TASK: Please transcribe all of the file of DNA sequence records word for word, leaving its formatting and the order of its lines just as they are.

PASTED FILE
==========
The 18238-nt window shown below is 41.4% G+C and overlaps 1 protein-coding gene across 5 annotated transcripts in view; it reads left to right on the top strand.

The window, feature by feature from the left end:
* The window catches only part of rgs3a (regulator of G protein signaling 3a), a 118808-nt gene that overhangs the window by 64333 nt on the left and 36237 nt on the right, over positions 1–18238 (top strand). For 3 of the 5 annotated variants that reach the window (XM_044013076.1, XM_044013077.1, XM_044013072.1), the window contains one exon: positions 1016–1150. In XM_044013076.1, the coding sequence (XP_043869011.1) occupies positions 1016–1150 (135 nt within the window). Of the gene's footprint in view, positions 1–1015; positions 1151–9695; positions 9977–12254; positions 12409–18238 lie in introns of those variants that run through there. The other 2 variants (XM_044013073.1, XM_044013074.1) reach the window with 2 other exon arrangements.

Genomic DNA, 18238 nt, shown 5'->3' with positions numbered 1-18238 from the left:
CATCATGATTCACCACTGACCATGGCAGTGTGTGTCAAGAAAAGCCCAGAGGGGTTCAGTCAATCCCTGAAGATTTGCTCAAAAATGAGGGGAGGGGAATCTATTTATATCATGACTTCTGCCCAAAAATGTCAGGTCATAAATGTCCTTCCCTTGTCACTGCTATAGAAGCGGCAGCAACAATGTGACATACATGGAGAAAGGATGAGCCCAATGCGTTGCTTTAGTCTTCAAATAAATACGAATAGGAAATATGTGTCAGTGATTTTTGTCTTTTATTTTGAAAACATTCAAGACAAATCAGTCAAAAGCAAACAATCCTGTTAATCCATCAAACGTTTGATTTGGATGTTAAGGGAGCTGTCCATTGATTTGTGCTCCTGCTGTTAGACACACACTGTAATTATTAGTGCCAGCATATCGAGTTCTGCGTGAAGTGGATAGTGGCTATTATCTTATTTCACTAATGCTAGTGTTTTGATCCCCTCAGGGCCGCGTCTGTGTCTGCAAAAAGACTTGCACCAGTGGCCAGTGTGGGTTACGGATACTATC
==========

The 18238-nt window shown below is 41.4% G+C and overlaps 1 protein-coding gene across 5 annotated transcripts in view; it reads left to right on the top strand.

The window, feature by feature from the left end:
* The window catches only part of rgs3a (regulator of G protein signaling 3a), a 118808-nt gene that overhangs the window by 64333 nt on the left and 36237 nt on the right, over positions 1–18238 (top strand). For 3 of the 5 annotated variants that reach the window (XM_044013076.1, XM_044013077.1, XM_044013072.1), the window contains one exon: positions 1016–1150. In XM_044013076.1, the coding sequence (XP_043869011.1) occupies positions 1016–1150 (135 nt within the window). Of the gene's footprint in view, positions 1–1015; positions 1151–9695; positions 9977–12254; positions 12409–18238 lie in introns of those variants that run through there. The other 2 variants (XM_044013073.1, XM_044013074.1) reach the window with 2 other exon arrangements.

Genomic DNA, 18238 nt, shown 5'->3' with positions numbered 1-18238 from the left:
CATCATGATTCACCACTGACCATGGCAGTGTGTGTCAAGAAAAGCCCAGAGGGGTTCAGTCAATCCCTGAAGATTTGCTCAAAAATGAGGGGAGGGGAATCTATTTATATCATGACTTCTGCCCAAAAATGTCAGGTCATAAATGTCCTTCCCTTGTCACTGCTATAGAAGCGGCAGCAACAATGTGACATACATGGAGAAAGGATGAGCCCAATGCGTTGCTTTAGTCTTCAAATAAATACGAATAGGAAATATGTGTCAGTGATTTTTGTCTTTTATTTTGAAAACATTCAAGACAAATCAGTCAAAAGCAAACAATCCTGTTAATCCATCAAACGTTTGATTTGGATGTTAAGGGAGCTGTCCATTGATTTGTGCTCCTGCTGTTAGACACACACTGTAATTATTAGTGCCAGCATATCGAGTTCTGCGTGAAGTGGATAGTGGCTATTATCTTATTTCACTAATGCTAGTGTTTTGATCCCCTCAGGGCCGCGTCTGTGTCTGCAAAAAGACTTGCACCAGTGGCCAGTGTGGGTTACGGATACTATC